Premature arthritis

In referring to cat’s claw, Newsweek reported that this rain forest herb has been long used to treat asthma, ulcers, and cancer. Premature arthritis’s Claw for Arthritis, Cancer, AIDS, Degenerative Diseases, and Premature Aging? Miracle Herb from the Rain Forest of Peru». It has been drawing increasingly more interest among the proponents of natural health care.

Spanish and «cat’s claw» in English, have been studied at research facilities in Peru, Austria, Germany, England, Hungary and Italy, since the 1970’s. These studies suggest that the herb may be beneficial in the treatment of arthritis, bursitis, allergies, diabetes, lupus, chronic fatigue syndrome, cancer, herpes, organic depression, menstrual irregularities and disorders of the stomach and intestines. This emergence of knowledge about the activity of cat’s claw could not have come at a better time! Many people have become fearful that the war on cancer is being lost, that new potentially deadly viruses are evolving, and that more deadly «super-bacteria» are developing due to over use of prescription antibiotics.

This is why increased attention is being placed upon «Nature’s Pharmacy», the botanical or herbal nutrients that offer so much hope. Echinacea, Golden Seal, Astragalus, Siberian Ginseng, as well as Reishi and Shaitake mushrooms. Brent Davis described cat’s claw as «The Opener of the Way» in referring to its ability to detoxify the intestinal Tract and to treat a variety of stomach and bowel disorders. The anti-inflammatory qualities of cat’s claw have been found to be useful in the treatment of arthritis.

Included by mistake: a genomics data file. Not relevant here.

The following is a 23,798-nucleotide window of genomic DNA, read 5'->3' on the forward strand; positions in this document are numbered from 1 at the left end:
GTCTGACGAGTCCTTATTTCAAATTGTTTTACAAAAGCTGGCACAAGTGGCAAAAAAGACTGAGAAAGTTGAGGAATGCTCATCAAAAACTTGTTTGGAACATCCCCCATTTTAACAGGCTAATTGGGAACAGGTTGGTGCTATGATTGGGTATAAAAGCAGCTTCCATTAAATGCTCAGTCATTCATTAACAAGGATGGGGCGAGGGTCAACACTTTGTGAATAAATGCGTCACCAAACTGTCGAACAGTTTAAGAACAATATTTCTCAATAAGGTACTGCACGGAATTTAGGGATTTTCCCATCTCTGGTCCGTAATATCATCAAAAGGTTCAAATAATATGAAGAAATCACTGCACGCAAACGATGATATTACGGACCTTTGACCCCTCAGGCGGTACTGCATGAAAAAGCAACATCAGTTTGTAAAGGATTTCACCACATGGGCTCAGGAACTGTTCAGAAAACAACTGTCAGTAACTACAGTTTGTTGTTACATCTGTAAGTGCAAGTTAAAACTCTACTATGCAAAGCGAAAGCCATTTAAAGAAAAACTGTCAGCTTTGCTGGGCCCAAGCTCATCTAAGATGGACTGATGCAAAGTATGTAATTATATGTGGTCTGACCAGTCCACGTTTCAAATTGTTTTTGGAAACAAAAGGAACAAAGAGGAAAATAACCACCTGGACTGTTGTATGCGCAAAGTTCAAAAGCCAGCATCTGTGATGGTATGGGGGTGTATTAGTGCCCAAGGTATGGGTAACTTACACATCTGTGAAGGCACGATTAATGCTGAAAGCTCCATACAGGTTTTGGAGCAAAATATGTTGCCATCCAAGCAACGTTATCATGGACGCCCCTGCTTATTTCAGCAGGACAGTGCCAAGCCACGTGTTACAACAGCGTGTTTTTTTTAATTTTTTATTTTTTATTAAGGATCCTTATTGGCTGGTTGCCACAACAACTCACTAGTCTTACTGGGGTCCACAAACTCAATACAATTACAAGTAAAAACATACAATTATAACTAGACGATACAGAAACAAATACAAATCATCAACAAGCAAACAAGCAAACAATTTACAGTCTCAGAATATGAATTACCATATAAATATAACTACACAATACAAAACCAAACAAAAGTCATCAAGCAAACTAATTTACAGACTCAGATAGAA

Non-smokers did not show mutagenic activity in their urine, while cigarette smokers did. After taking this natural plant substance, smokers’ urine showed a dramatic decrease of mutagenic activity. After using cat’s claw in working with approximately 150 patients between 1988 and 1992, Dr. Uncaria tomentosa has the ability to break through severe intestinal derangements that no other available products can touch. By cleansing the intestinal walls, cat’s claw enables the body to better absorb nutrients, thus helping to correct nutritional imbalances created by digestive blockages. The Ashanika Indians of Peru have long regarded una de gato tea as a sacred beverage. It is used as a cleansing and tonic herb for the immune, intestinal and structural systems.

It is also used to treat diabetes, cancer, tumors, viral infections, menstrual disorders convalescence and debility. The anti-inflammatory effects of cat’s claw have proven beneficial in the treatment of arthritis, rheumatism, bursitis and gout. As an antioxidant, it also helps protect cells from damage caused by free radicals. Its beneficial effects in treating arthritis pain may also be due, in part, to its ability to cleanse the digestive tract and aid in removing toxins from the body. Some of the glycosides present in the herb may also add protection from pain. This may explain, in part, how cat’s claw has been helpful in reducing pain associated with chemotherapy, radiation treatment and AZT use.